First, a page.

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Deliberating Environmental Policy in India : Participation and the role of advocacy (Hardcover)

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As one of the world’s largest and most bio-diverse countries, India’s approach to environmental policy will be very significant in tackling global environmental challenges. This book explores the transformations that have taken place in the making of environmental policy in India since the economic liberalization of the 1990s. It investigates if there has been a slow shift from top-down planning to increasingly bottom up and participatory policy processes, examining the successes and failures of recent environmental policies. Linking deliberation to collective action, this book contends that it is crucial to involve local actors in framing the policies that decide on their rights and control over bio-resources in order to achieve the goal of sustainable human development.

The first examples of large-scale participatory processes in Indian environmental policy were the 1999 National Biodiversity Strategy Action Plan and the 2006 Scheduled Tribes and Other Traditional Forest Dwellers Act. This book explores these landmark policies, exploring the strategies of advocacy and deliberation that led to both the successes and failures of recent initiatives. It concludes that in order to deliberate with the state, civil society actors must engage in forms of strategic advocacy with the power to push agendas that challenge mainstream development discourses. The lessons learnt from the Indian experience will not only have immediate significance for the future of policy making in India, but they will also be of interest for other countries faced with the challenges of integrating livelihood and sustainability concerns into the governance process.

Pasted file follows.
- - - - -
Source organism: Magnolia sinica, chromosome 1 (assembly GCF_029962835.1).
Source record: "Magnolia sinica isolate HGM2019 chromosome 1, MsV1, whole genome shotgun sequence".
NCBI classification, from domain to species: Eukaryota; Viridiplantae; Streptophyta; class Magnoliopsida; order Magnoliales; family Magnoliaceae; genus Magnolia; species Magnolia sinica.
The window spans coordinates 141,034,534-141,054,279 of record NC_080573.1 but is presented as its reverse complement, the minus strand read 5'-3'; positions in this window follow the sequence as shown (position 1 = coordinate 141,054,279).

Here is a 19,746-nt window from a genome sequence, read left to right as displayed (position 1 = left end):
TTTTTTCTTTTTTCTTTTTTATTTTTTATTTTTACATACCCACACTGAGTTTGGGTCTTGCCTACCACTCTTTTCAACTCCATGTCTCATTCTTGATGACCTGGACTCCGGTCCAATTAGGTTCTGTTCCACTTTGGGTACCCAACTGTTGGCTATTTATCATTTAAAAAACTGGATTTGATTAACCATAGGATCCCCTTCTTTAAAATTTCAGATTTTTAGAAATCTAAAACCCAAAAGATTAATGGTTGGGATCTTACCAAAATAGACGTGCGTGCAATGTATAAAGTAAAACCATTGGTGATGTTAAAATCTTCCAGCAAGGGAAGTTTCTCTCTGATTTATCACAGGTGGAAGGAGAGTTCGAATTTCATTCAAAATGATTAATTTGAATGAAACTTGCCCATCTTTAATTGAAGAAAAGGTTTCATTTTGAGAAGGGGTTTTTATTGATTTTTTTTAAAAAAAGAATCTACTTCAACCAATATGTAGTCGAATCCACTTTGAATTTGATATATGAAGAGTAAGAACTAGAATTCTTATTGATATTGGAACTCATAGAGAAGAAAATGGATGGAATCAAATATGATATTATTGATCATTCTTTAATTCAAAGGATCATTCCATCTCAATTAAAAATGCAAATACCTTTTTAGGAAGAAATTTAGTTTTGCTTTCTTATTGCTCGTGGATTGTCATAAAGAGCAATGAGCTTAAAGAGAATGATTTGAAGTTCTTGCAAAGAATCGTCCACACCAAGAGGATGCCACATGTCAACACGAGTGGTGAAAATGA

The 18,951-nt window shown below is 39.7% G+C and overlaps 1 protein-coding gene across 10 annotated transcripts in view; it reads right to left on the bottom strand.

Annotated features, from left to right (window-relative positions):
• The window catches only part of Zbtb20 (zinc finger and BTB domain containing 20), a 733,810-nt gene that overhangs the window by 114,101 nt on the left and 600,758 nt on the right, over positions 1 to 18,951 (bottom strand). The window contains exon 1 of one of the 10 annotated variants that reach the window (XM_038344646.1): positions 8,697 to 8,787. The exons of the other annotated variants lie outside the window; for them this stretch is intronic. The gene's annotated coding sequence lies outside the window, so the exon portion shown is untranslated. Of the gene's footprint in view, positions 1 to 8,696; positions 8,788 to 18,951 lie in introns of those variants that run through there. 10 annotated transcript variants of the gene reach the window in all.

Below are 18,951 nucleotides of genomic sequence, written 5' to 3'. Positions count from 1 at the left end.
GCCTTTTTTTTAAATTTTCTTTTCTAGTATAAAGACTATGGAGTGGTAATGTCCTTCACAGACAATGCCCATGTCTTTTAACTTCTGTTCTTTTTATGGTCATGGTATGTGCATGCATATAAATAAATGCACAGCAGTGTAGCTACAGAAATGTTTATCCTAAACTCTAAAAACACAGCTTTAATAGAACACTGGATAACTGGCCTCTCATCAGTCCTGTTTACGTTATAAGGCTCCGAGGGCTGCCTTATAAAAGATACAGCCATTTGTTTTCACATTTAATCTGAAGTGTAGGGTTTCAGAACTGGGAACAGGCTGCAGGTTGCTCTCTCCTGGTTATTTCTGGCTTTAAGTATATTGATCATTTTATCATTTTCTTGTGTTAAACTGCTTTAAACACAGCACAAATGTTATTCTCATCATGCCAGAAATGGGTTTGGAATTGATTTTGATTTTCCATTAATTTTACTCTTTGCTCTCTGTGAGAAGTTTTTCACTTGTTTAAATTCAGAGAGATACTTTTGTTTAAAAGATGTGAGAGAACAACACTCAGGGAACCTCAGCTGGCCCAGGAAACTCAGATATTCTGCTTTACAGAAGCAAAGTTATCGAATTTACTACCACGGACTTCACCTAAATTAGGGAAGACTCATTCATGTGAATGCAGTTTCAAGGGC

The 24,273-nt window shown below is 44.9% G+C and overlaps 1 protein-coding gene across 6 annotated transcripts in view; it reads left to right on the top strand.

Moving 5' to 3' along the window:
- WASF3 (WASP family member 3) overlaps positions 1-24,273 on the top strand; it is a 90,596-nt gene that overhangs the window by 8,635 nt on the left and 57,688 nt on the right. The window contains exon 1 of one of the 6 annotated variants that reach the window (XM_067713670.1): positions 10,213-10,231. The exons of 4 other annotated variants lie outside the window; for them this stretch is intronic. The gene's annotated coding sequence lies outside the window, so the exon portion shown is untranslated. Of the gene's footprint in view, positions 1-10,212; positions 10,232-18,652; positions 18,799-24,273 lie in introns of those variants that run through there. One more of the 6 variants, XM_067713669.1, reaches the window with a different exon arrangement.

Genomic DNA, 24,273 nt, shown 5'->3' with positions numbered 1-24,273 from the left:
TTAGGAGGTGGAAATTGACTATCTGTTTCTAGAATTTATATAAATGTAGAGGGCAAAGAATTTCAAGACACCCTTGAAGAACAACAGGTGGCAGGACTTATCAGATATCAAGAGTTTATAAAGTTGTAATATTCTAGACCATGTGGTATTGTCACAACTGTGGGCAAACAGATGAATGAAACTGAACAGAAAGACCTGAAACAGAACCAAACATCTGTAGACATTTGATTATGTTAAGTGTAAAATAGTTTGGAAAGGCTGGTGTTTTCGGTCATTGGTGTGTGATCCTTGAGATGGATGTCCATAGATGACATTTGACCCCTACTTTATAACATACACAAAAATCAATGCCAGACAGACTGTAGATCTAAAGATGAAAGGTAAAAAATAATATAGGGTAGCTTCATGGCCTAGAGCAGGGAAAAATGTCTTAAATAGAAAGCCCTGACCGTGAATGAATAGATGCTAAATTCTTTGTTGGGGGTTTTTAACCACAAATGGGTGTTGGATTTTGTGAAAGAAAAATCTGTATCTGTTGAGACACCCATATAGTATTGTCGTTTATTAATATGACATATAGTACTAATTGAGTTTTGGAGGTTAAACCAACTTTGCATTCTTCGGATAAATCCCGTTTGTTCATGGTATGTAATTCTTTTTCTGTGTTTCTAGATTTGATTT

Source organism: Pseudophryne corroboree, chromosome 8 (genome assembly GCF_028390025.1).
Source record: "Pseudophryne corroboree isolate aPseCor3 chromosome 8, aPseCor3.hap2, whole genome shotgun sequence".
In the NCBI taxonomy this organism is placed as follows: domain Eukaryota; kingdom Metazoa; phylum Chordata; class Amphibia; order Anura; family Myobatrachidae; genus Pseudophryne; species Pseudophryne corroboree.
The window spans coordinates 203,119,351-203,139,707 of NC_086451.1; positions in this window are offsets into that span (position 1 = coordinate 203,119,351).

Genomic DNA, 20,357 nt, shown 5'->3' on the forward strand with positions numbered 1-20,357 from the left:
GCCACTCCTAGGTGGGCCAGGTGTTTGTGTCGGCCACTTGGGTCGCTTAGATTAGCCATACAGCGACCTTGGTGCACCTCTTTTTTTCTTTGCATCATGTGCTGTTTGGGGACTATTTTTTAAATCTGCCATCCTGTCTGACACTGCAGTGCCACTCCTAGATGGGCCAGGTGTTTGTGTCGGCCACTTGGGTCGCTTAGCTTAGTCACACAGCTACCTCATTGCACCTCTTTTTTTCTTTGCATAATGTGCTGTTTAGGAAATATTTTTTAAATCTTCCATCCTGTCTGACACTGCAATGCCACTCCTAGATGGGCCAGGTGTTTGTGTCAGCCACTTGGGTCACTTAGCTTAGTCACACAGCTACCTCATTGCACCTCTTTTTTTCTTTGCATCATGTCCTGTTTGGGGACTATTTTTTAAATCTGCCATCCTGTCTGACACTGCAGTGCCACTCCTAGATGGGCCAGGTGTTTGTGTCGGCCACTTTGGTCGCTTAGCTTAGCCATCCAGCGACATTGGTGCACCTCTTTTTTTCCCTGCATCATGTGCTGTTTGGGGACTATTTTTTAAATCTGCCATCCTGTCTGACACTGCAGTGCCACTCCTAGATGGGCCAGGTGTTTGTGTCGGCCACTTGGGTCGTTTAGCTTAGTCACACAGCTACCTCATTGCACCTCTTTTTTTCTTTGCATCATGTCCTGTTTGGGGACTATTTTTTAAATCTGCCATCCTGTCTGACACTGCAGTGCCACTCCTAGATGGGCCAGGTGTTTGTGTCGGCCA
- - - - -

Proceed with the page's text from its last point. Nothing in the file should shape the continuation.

As one of the world?s largest and most bio-diverse countries, India?s approach to environmental policy will be very important in tackling global environmental challenges. Since the economic liberalization of the 1990s in India, environmental policy making has seen a slow shift from top-down planning to increasingly bottom up, participatory policy processes. This book explores the success of recent environmental policies which have subscribed to participatory processes in policy formulation. As policy makers aim for sustainable human development, it will be crucial to involve local communities in framing the policies that decide on their rights and control over bioresources.

The first examples of large-scale participatory processes in Indian environmental policy were the 2004 National Biodiversity Strategy Action Plan and the 2006 Scheduled Tribes and Other Traditional Forest Dwellers Act. This book explores these landmark policies, concluding that the successes of recent initiatives have carved out room for a more inclusive formulation process with the power to push agendas which challenge mainstream development discourses. The lessons learnt from the Indian experience not only have immediate significance for the future of policy making in India, but they will also be of interest for other countries faced with the challenges of integrating livelihood and sustainability concerns into the governance process.

Number of Pages: 186
Genre: Political Science
Sub-Genre: Public Policy / Environmental Policy
Series Title: Routledge Studies in Asia and the Environment
Format: Hardcover
Publisher: Taylor & Francis
Author: Sunayana Ganguly
Language: English
Street Date: December 2, 2015
TCIN: 16961596
UPC: 9781138819436
Item Number (DPCI): 247-43-4397
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$152.00
MSRPwas $160.00

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